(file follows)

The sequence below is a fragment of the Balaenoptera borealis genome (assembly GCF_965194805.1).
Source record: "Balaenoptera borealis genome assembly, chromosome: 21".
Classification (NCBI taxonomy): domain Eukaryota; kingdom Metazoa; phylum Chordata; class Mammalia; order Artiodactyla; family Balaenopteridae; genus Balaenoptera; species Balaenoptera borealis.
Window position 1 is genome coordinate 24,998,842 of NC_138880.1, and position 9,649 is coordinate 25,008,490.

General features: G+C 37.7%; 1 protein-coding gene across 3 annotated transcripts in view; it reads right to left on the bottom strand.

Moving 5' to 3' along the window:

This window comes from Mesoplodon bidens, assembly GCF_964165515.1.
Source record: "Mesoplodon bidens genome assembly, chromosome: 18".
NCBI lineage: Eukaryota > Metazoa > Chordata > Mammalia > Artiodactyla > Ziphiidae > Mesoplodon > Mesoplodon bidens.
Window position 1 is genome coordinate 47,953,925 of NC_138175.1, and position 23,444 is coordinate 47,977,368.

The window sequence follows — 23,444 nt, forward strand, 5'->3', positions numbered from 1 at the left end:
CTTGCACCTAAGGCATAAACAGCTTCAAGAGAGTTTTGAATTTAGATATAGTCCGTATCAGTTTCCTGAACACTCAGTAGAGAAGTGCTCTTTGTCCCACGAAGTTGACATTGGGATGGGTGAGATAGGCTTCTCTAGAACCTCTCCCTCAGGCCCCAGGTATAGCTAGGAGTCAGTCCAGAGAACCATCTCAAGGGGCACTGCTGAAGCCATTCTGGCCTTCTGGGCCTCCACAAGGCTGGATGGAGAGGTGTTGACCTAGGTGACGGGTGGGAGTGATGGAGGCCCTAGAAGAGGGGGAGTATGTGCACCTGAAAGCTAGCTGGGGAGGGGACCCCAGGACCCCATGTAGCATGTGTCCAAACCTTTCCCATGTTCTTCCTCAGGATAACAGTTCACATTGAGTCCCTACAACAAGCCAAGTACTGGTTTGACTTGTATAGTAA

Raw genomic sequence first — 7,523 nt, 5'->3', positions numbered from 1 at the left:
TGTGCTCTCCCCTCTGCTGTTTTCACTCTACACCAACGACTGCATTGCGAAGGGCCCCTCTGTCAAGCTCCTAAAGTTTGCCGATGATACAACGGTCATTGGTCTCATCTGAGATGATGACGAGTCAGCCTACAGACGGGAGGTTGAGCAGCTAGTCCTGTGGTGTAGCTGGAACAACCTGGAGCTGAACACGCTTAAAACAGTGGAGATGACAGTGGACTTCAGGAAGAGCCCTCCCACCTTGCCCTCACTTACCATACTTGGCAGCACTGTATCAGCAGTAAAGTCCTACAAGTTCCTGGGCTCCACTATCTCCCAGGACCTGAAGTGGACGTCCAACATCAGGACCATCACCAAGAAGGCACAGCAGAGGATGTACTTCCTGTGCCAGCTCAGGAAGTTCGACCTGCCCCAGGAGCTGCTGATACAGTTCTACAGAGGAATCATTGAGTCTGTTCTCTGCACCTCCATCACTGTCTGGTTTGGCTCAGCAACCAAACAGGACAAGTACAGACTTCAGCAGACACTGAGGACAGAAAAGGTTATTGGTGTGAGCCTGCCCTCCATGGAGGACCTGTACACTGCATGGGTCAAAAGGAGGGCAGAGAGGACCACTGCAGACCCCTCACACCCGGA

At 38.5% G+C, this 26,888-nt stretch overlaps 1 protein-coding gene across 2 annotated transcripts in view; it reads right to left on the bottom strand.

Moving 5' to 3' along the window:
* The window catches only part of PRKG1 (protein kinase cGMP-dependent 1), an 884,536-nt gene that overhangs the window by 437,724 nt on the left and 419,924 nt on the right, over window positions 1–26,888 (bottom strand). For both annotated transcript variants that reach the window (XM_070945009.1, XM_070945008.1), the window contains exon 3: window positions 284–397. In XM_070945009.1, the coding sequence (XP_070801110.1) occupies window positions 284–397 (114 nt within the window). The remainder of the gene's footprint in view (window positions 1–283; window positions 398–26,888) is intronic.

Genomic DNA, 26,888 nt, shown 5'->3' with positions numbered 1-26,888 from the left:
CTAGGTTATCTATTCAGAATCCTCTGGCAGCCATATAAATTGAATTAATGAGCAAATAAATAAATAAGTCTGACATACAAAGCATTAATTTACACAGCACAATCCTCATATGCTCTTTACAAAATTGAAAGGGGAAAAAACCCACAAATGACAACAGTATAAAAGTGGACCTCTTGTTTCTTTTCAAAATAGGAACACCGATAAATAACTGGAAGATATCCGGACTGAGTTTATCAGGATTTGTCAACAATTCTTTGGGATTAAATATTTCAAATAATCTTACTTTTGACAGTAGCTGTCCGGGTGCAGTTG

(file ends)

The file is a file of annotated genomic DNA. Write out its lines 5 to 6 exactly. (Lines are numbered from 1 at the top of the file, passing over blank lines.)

General features: G+C 37.7%; 1 protein-coding gene across 3 annotated transcripts in view; it reads right to left on the bottom strand.

Moving 5' to 3' along the window: